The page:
Along with lefty Sean Burnett, who's scheduled to start throwing in January and is expected to be fully healthy by Spring Training, Smith creates a very formidable setup duo for closer Ernesto Frieri, bolstering a bullpen that ranked 12th in the American League in reliever WHIP last season. Also in the bullpen mix are righties Michael Kohn, Dane De La Rosa and Kevin Jepsen, whom Dipoto said will be tendered a contract before Monday night's deadline.

Smith's preference was to return to the Indians, where he spent the previous five seasons, but the Angels swayed him with a third guaranteed year. That third year -- coupled with the fact his fiancée, Allie LaForce, lives in Southern California as a co-host for the show "Lead Off" on CBS Sports Network -- made the Angels an ideal fit. The Dodgers were among other teams to make Smith an offer, but weren't willing to give him a third year.

"The third year was huge," Smith said. "That was something that I wanted very badly, if you ask my agent. Definitely Southern California was on our list. I'm not going to lie -- I know Jerry knows it, too -- I wanted to stay in Cleveland. That was my ultimate goal. But at the end of the day, this is how baseball works, the business of it. We couldn't get a third year from them, so ultimately, once Cleveland was out of the mix, Southern California was tops on my list."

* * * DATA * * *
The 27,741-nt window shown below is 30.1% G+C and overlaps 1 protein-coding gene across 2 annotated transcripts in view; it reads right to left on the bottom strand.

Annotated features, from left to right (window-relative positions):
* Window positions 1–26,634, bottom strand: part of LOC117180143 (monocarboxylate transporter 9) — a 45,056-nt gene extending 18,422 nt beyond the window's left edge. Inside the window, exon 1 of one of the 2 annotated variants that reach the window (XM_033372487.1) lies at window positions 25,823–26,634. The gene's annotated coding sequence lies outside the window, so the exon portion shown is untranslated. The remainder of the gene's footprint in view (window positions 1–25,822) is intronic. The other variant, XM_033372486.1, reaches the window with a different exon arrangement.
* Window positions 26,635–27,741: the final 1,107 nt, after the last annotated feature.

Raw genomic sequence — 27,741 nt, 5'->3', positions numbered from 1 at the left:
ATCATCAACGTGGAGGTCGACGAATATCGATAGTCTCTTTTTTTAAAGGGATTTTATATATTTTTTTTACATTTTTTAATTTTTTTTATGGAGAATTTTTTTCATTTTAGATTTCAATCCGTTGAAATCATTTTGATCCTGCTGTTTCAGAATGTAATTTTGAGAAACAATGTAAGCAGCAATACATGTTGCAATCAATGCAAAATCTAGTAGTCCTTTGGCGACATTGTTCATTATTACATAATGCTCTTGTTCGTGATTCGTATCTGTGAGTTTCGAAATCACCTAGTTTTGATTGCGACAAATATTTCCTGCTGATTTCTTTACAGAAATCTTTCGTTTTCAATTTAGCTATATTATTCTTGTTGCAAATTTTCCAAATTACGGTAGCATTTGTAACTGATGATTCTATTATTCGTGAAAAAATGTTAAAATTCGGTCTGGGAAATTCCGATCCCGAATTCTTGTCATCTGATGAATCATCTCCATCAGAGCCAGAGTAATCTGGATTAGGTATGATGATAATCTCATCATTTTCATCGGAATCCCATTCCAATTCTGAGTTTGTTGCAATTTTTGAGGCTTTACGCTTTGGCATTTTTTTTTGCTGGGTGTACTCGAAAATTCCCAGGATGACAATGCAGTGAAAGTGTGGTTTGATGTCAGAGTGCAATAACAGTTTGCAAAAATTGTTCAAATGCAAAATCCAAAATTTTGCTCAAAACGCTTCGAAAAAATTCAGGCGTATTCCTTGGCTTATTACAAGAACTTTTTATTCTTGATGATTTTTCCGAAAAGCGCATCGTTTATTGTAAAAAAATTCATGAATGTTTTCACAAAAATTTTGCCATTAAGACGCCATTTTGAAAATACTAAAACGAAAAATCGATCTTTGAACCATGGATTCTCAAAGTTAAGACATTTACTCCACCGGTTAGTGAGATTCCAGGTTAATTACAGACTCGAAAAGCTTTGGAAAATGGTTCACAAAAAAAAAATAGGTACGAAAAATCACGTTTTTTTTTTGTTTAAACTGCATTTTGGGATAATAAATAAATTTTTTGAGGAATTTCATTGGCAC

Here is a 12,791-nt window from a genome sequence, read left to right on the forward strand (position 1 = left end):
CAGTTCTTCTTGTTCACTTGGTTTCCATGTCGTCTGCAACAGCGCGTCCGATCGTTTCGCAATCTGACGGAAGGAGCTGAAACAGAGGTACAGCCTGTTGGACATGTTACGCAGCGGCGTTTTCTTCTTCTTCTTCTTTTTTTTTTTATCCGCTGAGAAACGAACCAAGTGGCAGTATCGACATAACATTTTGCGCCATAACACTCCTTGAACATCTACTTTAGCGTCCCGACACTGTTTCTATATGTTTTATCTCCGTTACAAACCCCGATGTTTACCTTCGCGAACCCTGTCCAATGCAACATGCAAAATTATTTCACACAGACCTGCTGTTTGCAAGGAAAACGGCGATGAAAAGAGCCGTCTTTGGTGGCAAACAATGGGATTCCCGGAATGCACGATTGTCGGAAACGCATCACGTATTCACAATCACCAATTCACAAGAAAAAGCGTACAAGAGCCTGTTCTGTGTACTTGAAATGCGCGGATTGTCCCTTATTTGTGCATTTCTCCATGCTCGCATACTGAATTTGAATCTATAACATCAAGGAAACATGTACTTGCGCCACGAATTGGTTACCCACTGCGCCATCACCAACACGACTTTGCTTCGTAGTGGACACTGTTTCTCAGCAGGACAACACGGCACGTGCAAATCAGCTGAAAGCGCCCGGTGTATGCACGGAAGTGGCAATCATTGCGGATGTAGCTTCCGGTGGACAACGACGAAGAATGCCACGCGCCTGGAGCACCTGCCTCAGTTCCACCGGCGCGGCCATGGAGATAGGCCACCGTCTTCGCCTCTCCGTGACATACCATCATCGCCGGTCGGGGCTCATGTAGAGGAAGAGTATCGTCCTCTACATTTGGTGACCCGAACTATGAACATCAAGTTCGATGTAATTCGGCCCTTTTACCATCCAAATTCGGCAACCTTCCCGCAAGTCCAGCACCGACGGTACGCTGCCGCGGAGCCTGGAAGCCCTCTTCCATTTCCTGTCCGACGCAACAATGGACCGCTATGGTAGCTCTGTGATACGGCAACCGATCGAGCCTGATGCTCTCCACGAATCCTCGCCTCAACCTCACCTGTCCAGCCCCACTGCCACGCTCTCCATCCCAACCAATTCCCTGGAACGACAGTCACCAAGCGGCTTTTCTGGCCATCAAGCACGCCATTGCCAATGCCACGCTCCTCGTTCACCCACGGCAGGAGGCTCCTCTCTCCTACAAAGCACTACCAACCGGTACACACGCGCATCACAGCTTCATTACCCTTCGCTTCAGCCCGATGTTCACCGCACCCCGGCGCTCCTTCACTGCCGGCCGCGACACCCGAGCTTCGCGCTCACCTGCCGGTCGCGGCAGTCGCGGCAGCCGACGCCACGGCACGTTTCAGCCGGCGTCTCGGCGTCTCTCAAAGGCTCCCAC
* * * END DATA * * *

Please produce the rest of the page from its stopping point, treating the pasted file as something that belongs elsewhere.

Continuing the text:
Smith is far less of a gamble than Ryan Madson, whom the Angels took a flyer on last fall before watching him miss a second straight year while recovering from Tommy John surgery. Smith hasn't been on the disabled list in either of the past two years, and he ranks 10th in appearances with 439 since his first season in 2007.

Since then, he's tied for eighth in ground-ball percentage (70) and tied for 10th in homers per nine innings (0.59) among those with at least 350 appearances, relying mostly on a slider and sinking fastball that sits between 89 and 92 mph.

But his career took off when he improved against lefties.

Smith suffered an abdomen strain in Spring Training of 2011 that prompted him to miss the first two weeks of the regular season. When he got back, Chris Perez, Vinnie Pestano and Tony Sipp had jumped him on the pecking order, so then-Indians manager Manny Acta started using Smith in mop-up duty against righties and lefties.

Smith got comfortable, learned how to effectively get his fastball inside and eventually became more than a specialist. From 2007-10, lefties posted a .325/.437/.488 slash line against Smith. From 2011-13, it was only .203/.291/.303.

Now, he just might make the Angels' bullpen a strength again.

"I'm just excited to be an Angel," Smith said. "Everything worked out; it's where I want to be. My fiancée has a job out there, so it takes some stress off me a little bit to be in the same city as her, having a chance to come to a ballclub that can not only compete, but we have a chance to win a ring, and that's obviously the goal with this team. I'm just excited to be a part of it."

Alden Gonzalez is a reporter for MLB.com. Read his blog, Gonzo and "The Show", and follow him on Twitter @Alden_Gonzalez. This story was not subject to the approval of Major League Baseball or its clubs.